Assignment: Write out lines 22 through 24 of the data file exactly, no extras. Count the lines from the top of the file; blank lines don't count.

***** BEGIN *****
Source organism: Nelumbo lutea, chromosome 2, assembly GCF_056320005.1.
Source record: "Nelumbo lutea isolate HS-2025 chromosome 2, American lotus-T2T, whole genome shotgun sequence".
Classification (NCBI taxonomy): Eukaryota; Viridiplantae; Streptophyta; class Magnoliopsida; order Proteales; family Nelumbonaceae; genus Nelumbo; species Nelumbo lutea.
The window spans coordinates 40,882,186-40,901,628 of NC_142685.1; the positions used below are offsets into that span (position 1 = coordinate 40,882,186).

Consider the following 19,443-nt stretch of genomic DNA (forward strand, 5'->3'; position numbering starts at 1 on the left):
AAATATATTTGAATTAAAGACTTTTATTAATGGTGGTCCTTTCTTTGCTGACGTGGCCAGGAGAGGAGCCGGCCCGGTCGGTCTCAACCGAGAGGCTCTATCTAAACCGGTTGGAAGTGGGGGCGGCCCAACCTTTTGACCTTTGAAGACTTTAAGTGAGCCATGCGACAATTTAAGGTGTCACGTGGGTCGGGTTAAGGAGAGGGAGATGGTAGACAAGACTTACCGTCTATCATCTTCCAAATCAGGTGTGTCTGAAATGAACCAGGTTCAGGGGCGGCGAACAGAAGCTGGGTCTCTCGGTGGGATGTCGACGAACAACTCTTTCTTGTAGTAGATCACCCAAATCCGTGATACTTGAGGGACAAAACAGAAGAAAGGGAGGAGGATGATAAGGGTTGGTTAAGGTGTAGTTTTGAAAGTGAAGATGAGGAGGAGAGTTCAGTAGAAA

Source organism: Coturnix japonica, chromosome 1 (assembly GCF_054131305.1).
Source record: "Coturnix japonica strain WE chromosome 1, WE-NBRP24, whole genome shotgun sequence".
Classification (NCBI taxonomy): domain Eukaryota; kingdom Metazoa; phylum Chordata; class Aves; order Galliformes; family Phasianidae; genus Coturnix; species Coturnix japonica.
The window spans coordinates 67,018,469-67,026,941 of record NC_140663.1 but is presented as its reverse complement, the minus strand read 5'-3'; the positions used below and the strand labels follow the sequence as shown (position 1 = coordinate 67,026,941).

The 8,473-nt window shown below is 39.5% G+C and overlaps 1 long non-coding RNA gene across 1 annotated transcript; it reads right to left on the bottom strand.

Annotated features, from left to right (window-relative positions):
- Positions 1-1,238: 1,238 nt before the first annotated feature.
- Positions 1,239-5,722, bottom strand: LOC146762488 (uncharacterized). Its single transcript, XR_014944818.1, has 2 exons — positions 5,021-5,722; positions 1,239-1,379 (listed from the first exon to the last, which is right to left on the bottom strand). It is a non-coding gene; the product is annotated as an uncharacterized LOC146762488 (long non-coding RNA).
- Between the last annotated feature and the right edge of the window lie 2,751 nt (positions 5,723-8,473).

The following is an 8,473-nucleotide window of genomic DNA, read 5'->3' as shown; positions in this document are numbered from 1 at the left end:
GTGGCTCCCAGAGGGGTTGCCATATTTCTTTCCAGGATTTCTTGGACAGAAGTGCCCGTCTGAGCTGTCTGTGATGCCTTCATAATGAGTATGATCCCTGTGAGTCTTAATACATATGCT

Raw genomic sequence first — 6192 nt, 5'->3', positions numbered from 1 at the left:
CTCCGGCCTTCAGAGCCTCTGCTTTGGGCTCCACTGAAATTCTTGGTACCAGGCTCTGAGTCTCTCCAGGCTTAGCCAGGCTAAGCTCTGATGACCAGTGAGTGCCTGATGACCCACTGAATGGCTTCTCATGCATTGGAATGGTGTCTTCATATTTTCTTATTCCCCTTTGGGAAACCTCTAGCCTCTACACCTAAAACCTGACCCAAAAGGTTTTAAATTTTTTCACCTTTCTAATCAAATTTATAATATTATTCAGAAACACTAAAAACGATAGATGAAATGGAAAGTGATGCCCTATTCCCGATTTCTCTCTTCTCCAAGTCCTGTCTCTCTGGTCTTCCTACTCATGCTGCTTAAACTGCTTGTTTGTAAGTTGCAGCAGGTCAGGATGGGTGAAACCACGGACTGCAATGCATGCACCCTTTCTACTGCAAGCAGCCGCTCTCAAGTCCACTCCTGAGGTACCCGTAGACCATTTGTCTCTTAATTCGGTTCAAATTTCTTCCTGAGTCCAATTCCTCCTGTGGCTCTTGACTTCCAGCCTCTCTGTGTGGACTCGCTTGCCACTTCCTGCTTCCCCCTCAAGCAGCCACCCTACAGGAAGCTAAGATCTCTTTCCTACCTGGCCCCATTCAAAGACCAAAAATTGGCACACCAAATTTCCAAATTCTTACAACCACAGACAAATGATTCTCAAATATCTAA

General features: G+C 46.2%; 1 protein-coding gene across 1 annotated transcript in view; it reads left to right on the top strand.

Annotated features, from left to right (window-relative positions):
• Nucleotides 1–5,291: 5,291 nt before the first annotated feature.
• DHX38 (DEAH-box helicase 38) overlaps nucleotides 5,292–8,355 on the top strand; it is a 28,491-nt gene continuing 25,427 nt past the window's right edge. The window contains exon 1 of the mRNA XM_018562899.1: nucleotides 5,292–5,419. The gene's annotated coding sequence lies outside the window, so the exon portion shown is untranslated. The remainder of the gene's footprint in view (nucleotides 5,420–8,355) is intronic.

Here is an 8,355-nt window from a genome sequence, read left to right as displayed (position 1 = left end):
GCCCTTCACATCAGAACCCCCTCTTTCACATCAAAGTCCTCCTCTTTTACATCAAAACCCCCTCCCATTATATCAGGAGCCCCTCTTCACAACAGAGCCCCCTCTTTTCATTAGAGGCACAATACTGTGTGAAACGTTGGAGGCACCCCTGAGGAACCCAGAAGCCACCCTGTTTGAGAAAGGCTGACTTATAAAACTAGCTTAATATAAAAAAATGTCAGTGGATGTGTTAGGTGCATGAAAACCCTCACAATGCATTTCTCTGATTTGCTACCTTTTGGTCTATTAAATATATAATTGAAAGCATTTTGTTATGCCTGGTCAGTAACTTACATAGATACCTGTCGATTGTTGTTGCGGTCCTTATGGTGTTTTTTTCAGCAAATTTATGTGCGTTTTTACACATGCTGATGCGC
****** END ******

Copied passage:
• Nucleotides 1–5,291: 5,291 nt before the first annotated feature.
• DHX38 (DEAH-box helicase 38) overlaps nucleotides 5,292–8,355 on the top strand; it is a 28,491-nt gene continuing 25,427 nt past the window's right edge. The window contains exon 1 of the mRNA XM_018562899.1: nucleotides 5,292–5,419. The gene's annotated coding sequence lies outside the window, so the exon portion shown is untranslated. The remainder of the gene's footprint in view (nucleotides 5,420–8,355) is intronic.

Here is an 8,355-nt window from a genome sequence, read left to right as displayed (position 1 = left end):